There’s a new kid on the wine block called “pet-nat.”  Making its mark on wine lists everywhere, this effervescent kid isn’t actually new, but has deep historical roots in European wine-making.   Pre-dating even Champagne, pet-nat is thought to be the oldest method of making a sparkling wine.

Pet-nat is an abbreviated form for “petillant naturel,” a French style of sparkling wine.   Unlike Champagne which has undergone a second fermentation in the bottle to create its bubbles, pet-nat is bottled just before the first fermentation is complete.  This first fermentation actually continues in the pet-nat bottle, capturing the resulting bubbles of carbon dioxide and, therefore, making a sparkling wine.  Pet-nat’s fizz is more gentle than traditional Champagne, and its alcohol levels are more modest than other sparkling wines made via a second fermentation in the bottle which makes it perfect for warm weather.

 
Most Pet-nats are capped with a simple metal topper

                                  

Pet-nat can be made from any grape variety.  Aromatic varieties such as Riesling and Muscat do well, as do varieties that have good acidity.  Pet-nat, however, is not relegated only to white grapes.  Juicy Gamay also works well as fruitiness, freshness and early drinkability of Gamay translates well into pet-nat which is made to be enjoyed young when fruitiness and freshness are at their height.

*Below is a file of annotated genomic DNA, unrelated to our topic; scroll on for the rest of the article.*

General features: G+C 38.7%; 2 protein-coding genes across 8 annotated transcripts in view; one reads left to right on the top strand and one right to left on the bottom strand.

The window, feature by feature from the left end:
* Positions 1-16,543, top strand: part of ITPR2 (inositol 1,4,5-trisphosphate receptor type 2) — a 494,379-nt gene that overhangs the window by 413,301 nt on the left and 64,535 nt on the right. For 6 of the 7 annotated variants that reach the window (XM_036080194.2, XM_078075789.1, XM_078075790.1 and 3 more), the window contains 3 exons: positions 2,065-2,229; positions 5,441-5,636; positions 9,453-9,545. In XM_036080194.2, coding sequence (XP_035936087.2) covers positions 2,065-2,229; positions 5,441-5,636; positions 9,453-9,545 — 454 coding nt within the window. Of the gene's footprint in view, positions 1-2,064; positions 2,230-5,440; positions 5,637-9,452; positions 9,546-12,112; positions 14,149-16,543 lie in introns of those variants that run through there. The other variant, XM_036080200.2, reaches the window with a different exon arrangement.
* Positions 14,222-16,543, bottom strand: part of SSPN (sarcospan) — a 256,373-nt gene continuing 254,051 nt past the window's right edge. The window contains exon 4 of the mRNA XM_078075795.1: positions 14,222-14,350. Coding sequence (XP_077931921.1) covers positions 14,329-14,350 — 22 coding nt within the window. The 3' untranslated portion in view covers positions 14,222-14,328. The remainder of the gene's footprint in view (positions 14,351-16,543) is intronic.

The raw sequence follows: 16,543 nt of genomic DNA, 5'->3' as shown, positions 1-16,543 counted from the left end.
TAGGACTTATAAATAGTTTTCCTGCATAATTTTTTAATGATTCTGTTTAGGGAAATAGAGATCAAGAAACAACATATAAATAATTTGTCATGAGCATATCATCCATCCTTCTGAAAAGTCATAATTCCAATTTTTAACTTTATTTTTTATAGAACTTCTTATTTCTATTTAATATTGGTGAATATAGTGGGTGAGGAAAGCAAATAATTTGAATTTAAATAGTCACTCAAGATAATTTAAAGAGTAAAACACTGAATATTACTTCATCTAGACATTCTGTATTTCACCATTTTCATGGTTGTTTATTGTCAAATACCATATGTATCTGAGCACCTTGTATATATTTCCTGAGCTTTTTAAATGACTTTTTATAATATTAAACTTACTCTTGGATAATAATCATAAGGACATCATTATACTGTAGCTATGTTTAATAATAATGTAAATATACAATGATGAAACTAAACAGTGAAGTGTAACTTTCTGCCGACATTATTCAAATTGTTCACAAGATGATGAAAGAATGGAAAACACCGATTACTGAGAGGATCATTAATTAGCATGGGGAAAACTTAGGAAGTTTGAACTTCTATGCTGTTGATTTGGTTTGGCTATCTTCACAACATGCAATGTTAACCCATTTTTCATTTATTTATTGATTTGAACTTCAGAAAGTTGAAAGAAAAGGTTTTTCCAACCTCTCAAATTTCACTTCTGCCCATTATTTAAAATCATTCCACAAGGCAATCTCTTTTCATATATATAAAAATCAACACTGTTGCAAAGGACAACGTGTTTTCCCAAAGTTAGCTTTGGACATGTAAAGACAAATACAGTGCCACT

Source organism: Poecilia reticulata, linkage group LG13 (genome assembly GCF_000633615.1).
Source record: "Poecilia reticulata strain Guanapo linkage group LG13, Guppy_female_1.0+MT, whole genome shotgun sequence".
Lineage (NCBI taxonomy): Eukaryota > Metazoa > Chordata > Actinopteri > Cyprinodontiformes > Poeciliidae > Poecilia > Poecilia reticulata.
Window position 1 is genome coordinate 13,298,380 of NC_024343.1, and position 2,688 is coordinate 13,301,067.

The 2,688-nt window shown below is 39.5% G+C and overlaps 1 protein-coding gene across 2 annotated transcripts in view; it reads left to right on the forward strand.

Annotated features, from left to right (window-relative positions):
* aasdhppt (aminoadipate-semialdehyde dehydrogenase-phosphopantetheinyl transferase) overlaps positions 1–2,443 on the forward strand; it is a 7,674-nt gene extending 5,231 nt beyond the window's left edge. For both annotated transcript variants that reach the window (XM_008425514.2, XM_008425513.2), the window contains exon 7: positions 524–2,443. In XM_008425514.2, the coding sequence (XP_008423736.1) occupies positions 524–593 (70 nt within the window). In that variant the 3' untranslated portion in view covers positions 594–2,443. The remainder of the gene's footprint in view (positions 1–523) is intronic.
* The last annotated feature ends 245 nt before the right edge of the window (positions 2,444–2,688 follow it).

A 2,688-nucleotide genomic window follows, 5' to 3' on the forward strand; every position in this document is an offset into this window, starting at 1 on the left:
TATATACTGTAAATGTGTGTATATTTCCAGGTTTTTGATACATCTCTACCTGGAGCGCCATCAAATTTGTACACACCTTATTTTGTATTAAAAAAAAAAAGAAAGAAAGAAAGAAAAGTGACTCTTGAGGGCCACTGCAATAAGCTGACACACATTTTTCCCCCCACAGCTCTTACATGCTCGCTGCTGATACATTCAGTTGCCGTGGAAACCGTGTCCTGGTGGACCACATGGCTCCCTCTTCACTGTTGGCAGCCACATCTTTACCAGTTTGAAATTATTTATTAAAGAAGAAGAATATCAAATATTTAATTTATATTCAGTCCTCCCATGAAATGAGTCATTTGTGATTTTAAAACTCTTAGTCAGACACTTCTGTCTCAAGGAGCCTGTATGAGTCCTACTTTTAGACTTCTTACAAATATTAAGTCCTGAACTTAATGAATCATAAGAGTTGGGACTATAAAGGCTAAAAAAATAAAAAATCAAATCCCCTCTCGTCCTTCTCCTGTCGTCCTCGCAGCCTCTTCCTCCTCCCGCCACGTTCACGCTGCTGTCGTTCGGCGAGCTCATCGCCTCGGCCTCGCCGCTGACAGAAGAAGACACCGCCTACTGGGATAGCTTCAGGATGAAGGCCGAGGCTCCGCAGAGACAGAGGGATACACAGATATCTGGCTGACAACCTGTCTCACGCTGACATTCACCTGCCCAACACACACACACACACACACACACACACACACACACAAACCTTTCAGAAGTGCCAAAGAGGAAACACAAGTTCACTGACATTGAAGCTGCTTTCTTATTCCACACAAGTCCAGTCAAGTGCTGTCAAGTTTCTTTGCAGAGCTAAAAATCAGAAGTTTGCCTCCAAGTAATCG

Currently, there is no official definition or any wine laws about how to make pet-nat, with the exception of a few appellations in France.   Pet-nat is becoming increasing available and its growth seems to parallel the resurgence of the natural wine movement.  Both platforms share a similar philosophy of organic /biodynamic farming, avoiding Sulphur, using natural yeast, and little fining or filtration.

Why not host a pet-nat tasting?

One of my favorite pet-nats is made by Joseph Jewell Winery in Sonoma  (www.josephjewell.com).  Made from the Italian Vermentino grape (popular on Italy’s Tuscan & Ligurian Coast), this one, like its name, is a jewel.  You can order cases from the winery direct ($44 per bottle).   Another winner is Birichino’s Malvasia Bianca ($28) from Monterey county (www.birichino.com).   Malvasia’s stone fruit profile of peach & apricot is laced with pineapple and mandarins.  Yum.   But, no need to limit yourself to the US as pet-nats are made in Australia, Austria, France, South Africa and Spain!


Tuesday, June 4, 2024

Cherries & Olives !

                                 Olives & cherries are definitely a Michelin-star combination

I have my dear friend, Linda Birnie, to thank for gifting me an exquisite jar of OLIVES & CHERRIES.  The recipe was developed by Michelin-star Spanish chef José Andrés (many of you may know him for his Herculean humanitarian efforts in founding the World Central Kitchen, a non-profit devoted to providing meals in the wake of natural disasters).  I fell in instant amor with the unusual pairing and immediately made several jars.

I was surprised to learn after a little research that olives and cherries are actually related.  They belong to a botanical group called "drupes."   In this same family are also apricots, mangoes and peaches, as well as almonds, pecans and pistachios.

                                          This tapa came together in only a few minutes


Last night I served the olive & cherry recipe at a Spanish dinner party in our home with goat cheese and a sliced baguette.  It was a big hit.  A couple of weeks ago I used it as a side dish with BBQ chicken & roasted potatoes---magnifico! 

Here's the recipe.   Gracias Linda and a big o to chef José Andrés!